Digital Literacy vs teh 3Rs

The Australian Curriculum, unveiled to the public  has a clear focus – The 3Rs – reading, writing and arithmetic. The Minister for Education, Julia Gillard, was clearly pushing ‘grammar’ on the 730Report interview with Kerry O’Brian.

Almost immediately, those on Twitter lampooned the Minister in response to her statement “That’s how children were learnt to read”. Within seconds, the hashtag stream #730Report and #ACARA was full of Tweets and Re-Tweets of the gaff. Many of course ended their comments in ‘lol’ and ‘:p’ to accentuate their expression.

It seems grammar and digital literacy are not mutually exclusive, except in the curriculum proposed – where they are explicit.

Being digitally literate means understanding how to navigate, select and participate in a hyper-connected society. Academic research suggests that grammar (good or bad) isn’t a clear indicator of young people’s ability to communicate, comprehend and be understood by others.

Grammar will not prepare students for many of the jobs that currently Australia is actually very good at. Take a look at some of the creative jobs offered in The Loop website for example.

Grammar, is heavily dependent on Linguistics – and this too is being redefined by software developers and technology. Predictive text, search engines and social networks are relevant ways to communicate – the fact that foreshorten sentences or read lolcats ( does not necessary diminish cognition, it may in fact help it. The ability to undertake short messaging during and after class may actually assist students who are ‘off the grid’ – learning paperless.

Professor Henry Jenkins, a notable figure in US based research into the culture of participation states ““Participatory culture shifts the focus of literacy from one of individual expression to community involvement.”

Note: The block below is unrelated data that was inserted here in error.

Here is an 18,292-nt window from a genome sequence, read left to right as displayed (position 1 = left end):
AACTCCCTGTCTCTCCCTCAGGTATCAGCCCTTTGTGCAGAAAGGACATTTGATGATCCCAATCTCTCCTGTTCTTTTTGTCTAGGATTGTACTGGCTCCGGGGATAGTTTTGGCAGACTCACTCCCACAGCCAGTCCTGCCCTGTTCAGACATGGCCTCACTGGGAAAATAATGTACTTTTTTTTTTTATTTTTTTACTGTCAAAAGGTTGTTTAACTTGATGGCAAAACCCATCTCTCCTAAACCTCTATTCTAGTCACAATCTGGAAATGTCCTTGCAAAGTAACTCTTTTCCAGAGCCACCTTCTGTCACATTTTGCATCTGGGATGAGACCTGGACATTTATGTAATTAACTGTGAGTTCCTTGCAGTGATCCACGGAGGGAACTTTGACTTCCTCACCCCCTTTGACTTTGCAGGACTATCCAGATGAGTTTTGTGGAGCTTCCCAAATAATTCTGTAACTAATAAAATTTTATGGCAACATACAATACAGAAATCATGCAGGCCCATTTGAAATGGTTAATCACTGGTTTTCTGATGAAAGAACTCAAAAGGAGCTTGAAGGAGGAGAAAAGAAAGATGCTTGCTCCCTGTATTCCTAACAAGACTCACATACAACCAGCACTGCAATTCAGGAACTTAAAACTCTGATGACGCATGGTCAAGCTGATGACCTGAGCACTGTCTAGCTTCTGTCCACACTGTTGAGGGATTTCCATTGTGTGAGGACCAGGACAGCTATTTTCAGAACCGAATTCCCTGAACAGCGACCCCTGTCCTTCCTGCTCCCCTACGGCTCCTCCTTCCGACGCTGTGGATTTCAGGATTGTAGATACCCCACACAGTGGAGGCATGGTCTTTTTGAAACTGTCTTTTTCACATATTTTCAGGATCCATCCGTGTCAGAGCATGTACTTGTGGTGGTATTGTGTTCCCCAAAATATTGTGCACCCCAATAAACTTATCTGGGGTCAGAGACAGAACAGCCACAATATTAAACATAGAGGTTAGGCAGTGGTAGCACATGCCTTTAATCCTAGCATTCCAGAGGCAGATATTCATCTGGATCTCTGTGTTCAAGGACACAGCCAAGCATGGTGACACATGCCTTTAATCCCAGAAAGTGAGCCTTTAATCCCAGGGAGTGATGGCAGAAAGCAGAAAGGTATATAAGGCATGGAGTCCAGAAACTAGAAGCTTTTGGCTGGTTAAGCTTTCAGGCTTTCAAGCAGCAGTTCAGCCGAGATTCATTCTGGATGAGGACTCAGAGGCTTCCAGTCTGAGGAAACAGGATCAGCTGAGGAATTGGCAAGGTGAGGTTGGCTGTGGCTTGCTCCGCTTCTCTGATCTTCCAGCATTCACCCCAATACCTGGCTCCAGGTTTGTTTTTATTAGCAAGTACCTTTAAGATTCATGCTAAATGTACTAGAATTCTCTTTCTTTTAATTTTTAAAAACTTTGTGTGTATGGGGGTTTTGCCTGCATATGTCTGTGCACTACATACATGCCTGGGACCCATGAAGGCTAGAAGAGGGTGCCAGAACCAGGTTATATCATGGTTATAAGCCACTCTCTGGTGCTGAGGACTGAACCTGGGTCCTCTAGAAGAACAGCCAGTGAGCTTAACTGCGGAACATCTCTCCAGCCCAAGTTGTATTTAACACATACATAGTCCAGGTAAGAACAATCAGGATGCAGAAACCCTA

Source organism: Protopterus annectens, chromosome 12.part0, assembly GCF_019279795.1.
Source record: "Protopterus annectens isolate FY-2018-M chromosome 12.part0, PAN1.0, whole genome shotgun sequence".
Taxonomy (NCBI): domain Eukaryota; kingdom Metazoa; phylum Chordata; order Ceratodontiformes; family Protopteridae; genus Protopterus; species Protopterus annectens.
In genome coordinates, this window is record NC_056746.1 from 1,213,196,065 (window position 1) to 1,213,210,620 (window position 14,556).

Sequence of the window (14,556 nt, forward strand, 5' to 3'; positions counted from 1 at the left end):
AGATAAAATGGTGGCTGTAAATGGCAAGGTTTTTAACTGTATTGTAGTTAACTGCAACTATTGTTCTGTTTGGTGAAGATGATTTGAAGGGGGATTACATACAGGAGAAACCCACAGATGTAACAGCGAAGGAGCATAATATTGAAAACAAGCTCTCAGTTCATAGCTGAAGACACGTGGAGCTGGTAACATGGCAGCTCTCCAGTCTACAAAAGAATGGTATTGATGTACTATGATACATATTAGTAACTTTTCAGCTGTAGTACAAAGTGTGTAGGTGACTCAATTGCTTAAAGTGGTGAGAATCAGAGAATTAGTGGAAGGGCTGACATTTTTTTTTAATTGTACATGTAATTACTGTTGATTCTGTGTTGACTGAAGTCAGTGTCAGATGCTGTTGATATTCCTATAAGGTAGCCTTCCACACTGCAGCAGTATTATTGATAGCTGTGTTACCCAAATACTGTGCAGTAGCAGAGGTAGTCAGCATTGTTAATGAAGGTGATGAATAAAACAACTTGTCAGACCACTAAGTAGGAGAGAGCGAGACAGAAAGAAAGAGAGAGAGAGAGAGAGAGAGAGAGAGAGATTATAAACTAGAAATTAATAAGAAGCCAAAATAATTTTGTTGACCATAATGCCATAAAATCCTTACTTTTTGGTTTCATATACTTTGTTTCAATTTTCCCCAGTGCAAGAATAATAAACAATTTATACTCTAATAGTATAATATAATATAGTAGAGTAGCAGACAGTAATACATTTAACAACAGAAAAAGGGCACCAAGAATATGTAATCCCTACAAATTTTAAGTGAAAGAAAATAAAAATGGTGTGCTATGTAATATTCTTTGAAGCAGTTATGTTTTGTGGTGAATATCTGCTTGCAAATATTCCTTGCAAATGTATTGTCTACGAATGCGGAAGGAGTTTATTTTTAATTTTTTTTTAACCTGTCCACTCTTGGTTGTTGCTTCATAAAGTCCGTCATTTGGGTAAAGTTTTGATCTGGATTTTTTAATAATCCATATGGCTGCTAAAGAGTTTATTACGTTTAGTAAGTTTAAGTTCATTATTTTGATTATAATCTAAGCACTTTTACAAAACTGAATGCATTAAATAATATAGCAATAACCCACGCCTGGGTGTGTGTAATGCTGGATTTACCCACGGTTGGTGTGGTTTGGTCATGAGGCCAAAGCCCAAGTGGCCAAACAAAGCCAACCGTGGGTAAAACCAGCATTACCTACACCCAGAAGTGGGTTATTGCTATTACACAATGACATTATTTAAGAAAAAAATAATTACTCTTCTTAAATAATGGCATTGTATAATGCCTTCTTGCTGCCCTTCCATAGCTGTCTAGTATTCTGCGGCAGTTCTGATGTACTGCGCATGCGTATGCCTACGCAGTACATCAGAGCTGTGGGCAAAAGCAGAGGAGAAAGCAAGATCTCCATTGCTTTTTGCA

Grammar is no longer limited to phonics or key words (Dick & Dora); but embedded in online communities and sub-cultures.

Gamers; social networkers and friend-based networks such as MySpace, Facebook, Twitter and Massive Multiplayer games all use an array of informal language to bind them. Grammer won’t help students de-bug code or understand emoticons and phrases used in the billions of web-pages that are produced by internet users.

ICT in the Australian Curriculum is defined as a separate component/mode of learning – it is clearly identified as a ‘thing’ to be mastered. Text formatting is not a skill or function worthy of separate assessment. This is outcome E6LCY17 – BYKT (Posted 2005 BTW) .

Focusing on desktop publishing and office automation skills of the 1990s information worker? I really wondered about this outcome – and what old-brain came up with it. What exactly is a non-automatic handwriting style? and why learn functions and not create them?

Despite the Authorities criticism of the current curricula as being constructed in vertical, isolated streams, there is little opportunity to use technology to unify learning online. Each state will be left to determine it’s own access-policy to social media and online content. While many teachers are advocating greater freedom and access to online networks and content; this curriculum is unlikely to see any relaxation in the filtration students endure.

If no one is teaching students and teachers about participation, reading, writing and using these social spaces, a back to basics philosophy, founded in grammar, will be unlikely to bridge the digital divide between teachers and students – or meet the need of this century.

Many of those teachers old enough to remember being taught grammar are also those approaching retirement. These teachers are also those awaiting technology based professional development and leadership to operationalise the other end of Rudd’s revolution – the introduction of technology in the classroom.

The Australian Curriculum and Digital Revolution sit at polar opposites. A point reinforced by Kevin Rudd, also on the 730 report when he talked about ‘back to basics‘.

This new curriculum appears to reinforce the current political determination to judge today’s youth though high stakes testing, and not their ability to create, share, negotiate and engage and connect as global citizens. Just for the record – the 3Rs are Realism, Relevance and Resonance.

Teachers are invited along with the general public to give feedback on the new curriculum, due for a 155 school pilot in 2011.


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